"Of course I want a home," writes Mary Elizabeth Williams, "I'm American." Gimme Shelter is the first book to reveal how this primal desire, "encoded into our cultural DNA," drove our nation to extremes, from the heights of an unprecedented housing boom to the depths of an unparalleled crash.
As a writer and parent in New York City, Williams is careful to ground her real-estate dreams in the reality of her middle-class bank account. Yet as a person who knows no other way to fall in love than at first sight, her relationship with the nation's most daunting housing market is a passionate one. Williams's house-hunting fantasy quickly morphs into a test of endurance, as her search for a place to live and a mortgage she can afford stretches into a three-year odyssey that takes her to the farthest reaches of the boroughs and the limits of her own patience.
"Welcome to the tracks," she declares at the outset of yet another weekend tour of blindingly bad, wildly overpriced properties. "Let's go to the wrong side of them, shall we?" As her own quest unfolds, Williams simultaneously reports on the housing markets nationwide. Friends and family members grapple with real estate agents and lenders, neighborhood and quality-of-life issues, all the while voicing common concerns, as expressed by this Maryland working parent of three: "The market was so hot, there were no houses. We looked for years at places the owners wouldn't even clean, let alone fix up."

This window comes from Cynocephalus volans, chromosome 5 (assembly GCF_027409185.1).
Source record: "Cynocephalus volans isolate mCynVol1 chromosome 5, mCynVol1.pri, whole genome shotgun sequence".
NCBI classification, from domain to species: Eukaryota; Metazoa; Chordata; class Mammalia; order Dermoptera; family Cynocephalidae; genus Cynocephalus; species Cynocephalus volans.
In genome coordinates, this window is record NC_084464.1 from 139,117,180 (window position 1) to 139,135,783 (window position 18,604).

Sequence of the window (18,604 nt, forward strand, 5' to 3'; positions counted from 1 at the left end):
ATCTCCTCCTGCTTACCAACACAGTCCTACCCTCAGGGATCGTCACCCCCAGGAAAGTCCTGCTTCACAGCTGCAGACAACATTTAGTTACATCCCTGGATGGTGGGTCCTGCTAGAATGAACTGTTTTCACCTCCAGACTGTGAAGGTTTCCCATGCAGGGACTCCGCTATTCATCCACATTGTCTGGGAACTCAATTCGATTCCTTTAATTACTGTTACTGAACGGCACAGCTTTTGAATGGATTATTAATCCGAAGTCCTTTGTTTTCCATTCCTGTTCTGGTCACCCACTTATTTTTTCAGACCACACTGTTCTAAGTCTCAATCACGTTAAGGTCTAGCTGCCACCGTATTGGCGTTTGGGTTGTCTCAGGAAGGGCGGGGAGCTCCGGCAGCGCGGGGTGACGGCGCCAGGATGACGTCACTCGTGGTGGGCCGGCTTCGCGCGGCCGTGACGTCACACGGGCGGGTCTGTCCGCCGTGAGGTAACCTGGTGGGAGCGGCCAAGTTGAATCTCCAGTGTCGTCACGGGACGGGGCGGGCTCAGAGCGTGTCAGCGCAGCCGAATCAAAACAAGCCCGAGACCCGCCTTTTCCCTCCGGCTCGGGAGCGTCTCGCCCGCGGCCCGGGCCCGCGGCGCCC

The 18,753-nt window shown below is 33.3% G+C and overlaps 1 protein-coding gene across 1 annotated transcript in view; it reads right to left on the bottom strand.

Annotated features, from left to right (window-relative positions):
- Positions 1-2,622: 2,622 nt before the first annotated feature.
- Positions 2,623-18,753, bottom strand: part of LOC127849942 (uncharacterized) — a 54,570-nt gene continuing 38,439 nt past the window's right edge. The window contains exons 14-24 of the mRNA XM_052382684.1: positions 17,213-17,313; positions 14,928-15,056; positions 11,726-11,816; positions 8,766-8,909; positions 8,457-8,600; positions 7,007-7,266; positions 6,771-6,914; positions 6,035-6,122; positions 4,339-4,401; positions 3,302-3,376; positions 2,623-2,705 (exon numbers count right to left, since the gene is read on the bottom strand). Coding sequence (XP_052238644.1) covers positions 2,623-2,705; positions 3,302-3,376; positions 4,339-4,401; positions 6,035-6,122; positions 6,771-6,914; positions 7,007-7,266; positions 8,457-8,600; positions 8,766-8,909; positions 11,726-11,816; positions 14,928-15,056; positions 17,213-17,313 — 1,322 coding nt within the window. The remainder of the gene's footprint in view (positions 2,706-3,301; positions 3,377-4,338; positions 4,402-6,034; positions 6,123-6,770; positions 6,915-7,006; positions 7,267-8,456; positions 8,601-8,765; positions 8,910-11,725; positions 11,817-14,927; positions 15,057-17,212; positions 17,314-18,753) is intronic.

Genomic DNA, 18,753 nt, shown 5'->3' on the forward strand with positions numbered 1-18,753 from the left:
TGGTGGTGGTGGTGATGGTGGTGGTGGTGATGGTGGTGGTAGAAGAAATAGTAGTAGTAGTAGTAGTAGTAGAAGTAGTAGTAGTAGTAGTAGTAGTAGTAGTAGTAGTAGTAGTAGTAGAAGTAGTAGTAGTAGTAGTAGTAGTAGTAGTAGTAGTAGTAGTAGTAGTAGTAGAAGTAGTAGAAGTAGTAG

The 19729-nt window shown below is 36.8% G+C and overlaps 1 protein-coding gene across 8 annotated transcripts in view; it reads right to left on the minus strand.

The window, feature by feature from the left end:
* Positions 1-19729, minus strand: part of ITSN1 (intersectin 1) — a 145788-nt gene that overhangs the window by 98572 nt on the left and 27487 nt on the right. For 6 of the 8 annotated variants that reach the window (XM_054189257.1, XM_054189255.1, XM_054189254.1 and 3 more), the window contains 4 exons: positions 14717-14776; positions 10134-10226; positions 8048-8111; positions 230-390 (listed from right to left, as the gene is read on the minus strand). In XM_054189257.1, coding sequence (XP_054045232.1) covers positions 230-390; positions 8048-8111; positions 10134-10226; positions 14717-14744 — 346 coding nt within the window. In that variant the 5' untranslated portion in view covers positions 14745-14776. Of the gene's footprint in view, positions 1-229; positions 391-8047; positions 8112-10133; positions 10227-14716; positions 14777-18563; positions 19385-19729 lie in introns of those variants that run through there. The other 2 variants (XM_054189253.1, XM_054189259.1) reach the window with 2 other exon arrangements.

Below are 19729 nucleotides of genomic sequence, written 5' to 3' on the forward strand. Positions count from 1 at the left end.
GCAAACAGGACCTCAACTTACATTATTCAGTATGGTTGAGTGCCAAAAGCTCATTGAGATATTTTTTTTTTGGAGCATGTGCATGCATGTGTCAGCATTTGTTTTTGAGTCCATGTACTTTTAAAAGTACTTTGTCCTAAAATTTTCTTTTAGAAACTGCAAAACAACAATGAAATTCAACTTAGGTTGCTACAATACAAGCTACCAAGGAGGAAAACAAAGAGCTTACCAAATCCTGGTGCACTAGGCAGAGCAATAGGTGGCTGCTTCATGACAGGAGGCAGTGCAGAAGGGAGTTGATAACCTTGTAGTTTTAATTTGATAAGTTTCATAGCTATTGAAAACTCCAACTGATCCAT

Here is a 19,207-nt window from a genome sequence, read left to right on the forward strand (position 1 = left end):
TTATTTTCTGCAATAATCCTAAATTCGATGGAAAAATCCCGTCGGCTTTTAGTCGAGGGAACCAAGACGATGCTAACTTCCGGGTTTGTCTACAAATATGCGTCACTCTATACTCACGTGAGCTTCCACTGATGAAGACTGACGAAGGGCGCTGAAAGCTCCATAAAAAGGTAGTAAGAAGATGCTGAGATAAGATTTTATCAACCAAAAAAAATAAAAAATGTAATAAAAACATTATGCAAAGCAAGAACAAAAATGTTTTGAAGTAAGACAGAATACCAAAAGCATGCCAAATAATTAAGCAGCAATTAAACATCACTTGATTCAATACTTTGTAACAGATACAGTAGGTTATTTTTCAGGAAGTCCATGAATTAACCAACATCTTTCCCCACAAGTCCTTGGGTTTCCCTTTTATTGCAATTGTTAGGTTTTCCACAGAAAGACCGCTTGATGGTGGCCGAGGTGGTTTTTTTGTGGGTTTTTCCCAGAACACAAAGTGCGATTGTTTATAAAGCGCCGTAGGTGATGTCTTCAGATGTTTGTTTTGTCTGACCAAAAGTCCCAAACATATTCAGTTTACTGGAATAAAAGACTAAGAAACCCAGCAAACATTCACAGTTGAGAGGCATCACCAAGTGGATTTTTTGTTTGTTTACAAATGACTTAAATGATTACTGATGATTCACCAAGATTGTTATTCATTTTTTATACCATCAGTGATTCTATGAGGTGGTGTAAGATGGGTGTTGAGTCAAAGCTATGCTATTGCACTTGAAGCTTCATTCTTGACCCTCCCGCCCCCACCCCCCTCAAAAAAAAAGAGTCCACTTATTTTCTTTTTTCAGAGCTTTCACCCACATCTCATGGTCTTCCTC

How frustrating is the process? Williams likens it to hearing "the opening bars of a song you think is 'Super Freak.' And then it turns out to be 'U Can't Touch This.'" Told in an engaging blend of factfinding and memoir, Gimme Shelter charts the course of the real estate bubble as it floated ever upward, not with faceless numbers and documents but with the details of countless personal stories about the undeniable urge to put down roots and the lengths to which we'll go to find our way home.
|Publisher:||Simon & Schuster|
|Product dimensions:||6.00(w) x 9.00(h) x 0.90(d)|
About the Author
Mary Elizabeth Williams is the cultural critic for Public Radio Internationalõs morning news show, The Takeaway, and a regular contributor to Salon.com. She has written for many publications including The New York Times, The New York Observer, and Parents. She has appeared on Court TV and has lectured on journalism and community at New York University and Columbia University. She lives in New York City.
Most Helpful Customer Reviews